Next Article in Journal
Decadal Patterns of Westerly Winds, Temperatures, Ocean Gyre Circulations and Fish Abundance: A Review
Next Article in Special Issue
Comparative Risk Assessment to Inform Adaptation Priorities for the Natural Environment: Observations from the First UK Climate Change Risk Assessment
Previous Article in Journal
Drought Monitoring for Rice Production in Cambodia
Article Menu

Export Article

Open AccessArticle
Climate 2015, 3(4), 812-832; doi:10.3390/cli3040812

Perceptions of Obvious and Disruptive Climate Change: Community-Based Risk Assessment for Two Native Villages in Alaska

1
Environmental Studies, St. Lawrence University, 23 Romoda Drive, Canton, NY 13617, USA
2
Math, Computer Science, and Statistics, St. Lawrence University, Canton, NY 13617, USA
*
Author to whom correspondence should be addressed.
Academic Editor: Iain Brown
Received: 13 June 2015 / Revised: 3 October 2015 / Accepted: 9 October 2015 / Published: 16 October 2015
(This article belongs to the Special Issue Climate Risk Assessment and Management)
View Full-Text   |   Download PDF [616 KB, uploaded 16 October 2015]   |  

Abstract

This work operationalizes the determinants of climate change risk, exposure and vulnerability, through the perceptions held by Native hunters, fishers, and gatherers in Savoonga and Shaktoolik, Alaska. Informed by their skill, experience, and the traditional knowledge of their elders, hunters, fishers, and gatherers in these communities are astute observers of their environment and environmental change. A questionnaire is used to sort and rank their perceptions of the most obvious and disruptive elements of climate change as representations of exposure and vulnerability, respectively. Results represent the relative strength and significance of those perceptions of environmental change. In addition to other changes, storms are among the most obvious and disruptive impacts of climate change to respondents in both communities, while changes to sea ice tend to be more disruptive in Savoonga, a more ice-obligate culture, than Shaktoolik. Changes on the tundra are more obvious in Shaktoolik, but is the least disruptive category of change in both villages. Changes along the coast were both obvious and disruptive, albeit more so in Shaktoolik than Savoonga. The findings suggest that traditional ecological knowledge is a valuable source of information to access perceptions of risk, and develop climate risk management and adaptation plans. The questionnaire design and statistical methodology may be of interest to those working on community-based adaptation and risk assessment projects in high-risk, poor, and marginalized Native communities with small populations. View Full-Text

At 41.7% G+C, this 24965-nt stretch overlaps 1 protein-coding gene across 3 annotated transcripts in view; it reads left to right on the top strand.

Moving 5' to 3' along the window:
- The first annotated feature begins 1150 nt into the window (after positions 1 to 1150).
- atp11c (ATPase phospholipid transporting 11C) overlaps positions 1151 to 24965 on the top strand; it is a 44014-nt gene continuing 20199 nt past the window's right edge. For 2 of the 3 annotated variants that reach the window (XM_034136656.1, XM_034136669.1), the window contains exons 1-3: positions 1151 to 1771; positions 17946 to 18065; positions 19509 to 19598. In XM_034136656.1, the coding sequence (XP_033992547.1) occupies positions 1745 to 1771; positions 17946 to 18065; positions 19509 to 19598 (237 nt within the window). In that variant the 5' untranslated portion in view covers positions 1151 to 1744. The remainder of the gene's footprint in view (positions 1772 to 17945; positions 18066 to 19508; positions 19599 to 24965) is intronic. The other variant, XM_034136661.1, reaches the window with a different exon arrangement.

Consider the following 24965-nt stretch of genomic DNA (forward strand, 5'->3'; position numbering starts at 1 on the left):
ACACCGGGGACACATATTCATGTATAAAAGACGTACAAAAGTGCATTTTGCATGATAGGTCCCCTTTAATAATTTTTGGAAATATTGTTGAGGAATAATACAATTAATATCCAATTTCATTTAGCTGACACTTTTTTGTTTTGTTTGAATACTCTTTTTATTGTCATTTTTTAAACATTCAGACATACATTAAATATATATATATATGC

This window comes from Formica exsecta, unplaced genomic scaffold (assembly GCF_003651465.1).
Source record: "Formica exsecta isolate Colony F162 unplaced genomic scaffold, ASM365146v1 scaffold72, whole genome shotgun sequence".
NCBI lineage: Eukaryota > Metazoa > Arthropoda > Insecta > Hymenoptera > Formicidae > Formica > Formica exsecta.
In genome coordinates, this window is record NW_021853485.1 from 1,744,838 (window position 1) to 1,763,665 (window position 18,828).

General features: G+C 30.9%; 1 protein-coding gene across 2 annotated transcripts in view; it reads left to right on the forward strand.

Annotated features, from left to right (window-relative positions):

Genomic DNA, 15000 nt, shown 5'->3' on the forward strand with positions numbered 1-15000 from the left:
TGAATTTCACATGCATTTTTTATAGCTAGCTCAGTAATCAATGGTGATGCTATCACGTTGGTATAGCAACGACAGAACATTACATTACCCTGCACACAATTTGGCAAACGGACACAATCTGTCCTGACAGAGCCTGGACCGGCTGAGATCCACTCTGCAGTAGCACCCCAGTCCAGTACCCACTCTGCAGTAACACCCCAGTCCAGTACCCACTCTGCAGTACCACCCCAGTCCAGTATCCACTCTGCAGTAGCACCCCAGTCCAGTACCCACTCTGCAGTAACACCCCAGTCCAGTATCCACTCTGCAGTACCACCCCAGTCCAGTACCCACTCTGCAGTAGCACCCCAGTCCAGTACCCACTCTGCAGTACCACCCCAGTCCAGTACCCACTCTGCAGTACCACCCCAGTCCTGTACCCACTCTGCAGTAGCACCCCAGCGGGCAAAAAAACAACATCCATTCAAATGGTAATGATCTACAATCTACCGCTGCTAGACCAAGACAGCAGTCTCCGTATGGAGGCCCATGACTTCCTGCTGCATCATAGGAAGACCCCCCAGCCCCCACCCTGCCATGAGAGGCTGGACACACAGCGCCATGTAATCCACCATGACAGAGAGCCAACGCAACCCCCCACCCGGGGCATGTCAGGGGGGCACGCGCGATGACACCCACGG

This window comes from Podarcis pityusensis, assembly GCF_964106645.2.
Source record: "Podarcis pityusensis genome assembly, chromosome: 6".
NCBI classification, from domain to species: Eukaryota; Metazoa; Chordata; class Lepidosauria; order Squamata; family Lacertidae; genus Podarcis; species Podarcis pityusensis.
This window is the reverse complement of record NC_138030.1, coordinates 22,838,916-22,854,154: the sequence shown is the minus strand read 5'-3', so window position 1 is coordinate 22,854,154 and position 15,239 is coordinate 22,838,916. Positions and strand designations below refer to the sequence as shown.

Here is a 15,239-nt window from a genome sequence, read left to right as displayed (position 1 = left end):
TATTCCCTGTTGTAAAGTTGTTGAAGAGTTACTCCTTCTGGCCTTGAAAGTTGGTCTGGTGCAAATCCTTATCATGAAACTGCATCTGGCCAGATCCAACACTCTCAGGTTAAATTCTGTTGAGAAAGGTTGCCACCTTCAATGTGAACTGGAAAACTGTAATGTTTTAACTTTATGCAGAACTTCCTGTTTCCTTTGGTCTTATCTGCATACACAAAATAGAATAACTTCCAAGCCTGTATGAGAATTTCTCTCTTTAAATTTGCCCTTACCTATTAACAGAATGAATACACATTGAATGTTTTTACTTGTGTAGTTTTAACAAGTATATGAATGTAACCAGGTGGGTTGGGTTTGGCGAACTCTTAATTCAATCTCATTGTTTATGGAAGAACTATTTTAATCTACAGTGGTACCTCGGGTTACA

Keywords: risk perception; traditional ecological knowledge; climate change impacts; Arctic; adaptation risk perception; traditional ecological knowledge; climate change impacts; Arctic; adaptation
Figures

This is an open access article distributed under the Creative Commons Attribution License which permits unrestricted use, distribution, and reproduction in any medium, provided the original work is properly cited. (CC BY 4.0).

Supplementary material

Scifeed alert for new publications

Never miss any articles matching your research from any publisher
  • Get alerts for new papers matching your research
  • Find out the new papers from selected authors
  • Updated daily for 49'000+ journals and 6000+ publishers
  • Define your Scifeed now

SciFeed Share & Cite This Article

MDPI and ACS Style

Rosales, J.; Chapman, J.L. Perceptions of Obvious and Disruptive Climate Change: Community-Based Risk Assessment for Two Native Villages in Alaska. Climate 2015, 3, 812-832.

Show more citation formats Show less citations formats

Related Articles

Article Metrics

Article Access Statistics

1

Comments

[Return to top]
Climate EISSN 2225-1154 Published by MDPI AG, Basel, Switzerland RSS E-Mail Table of Contents Alert
Back to Top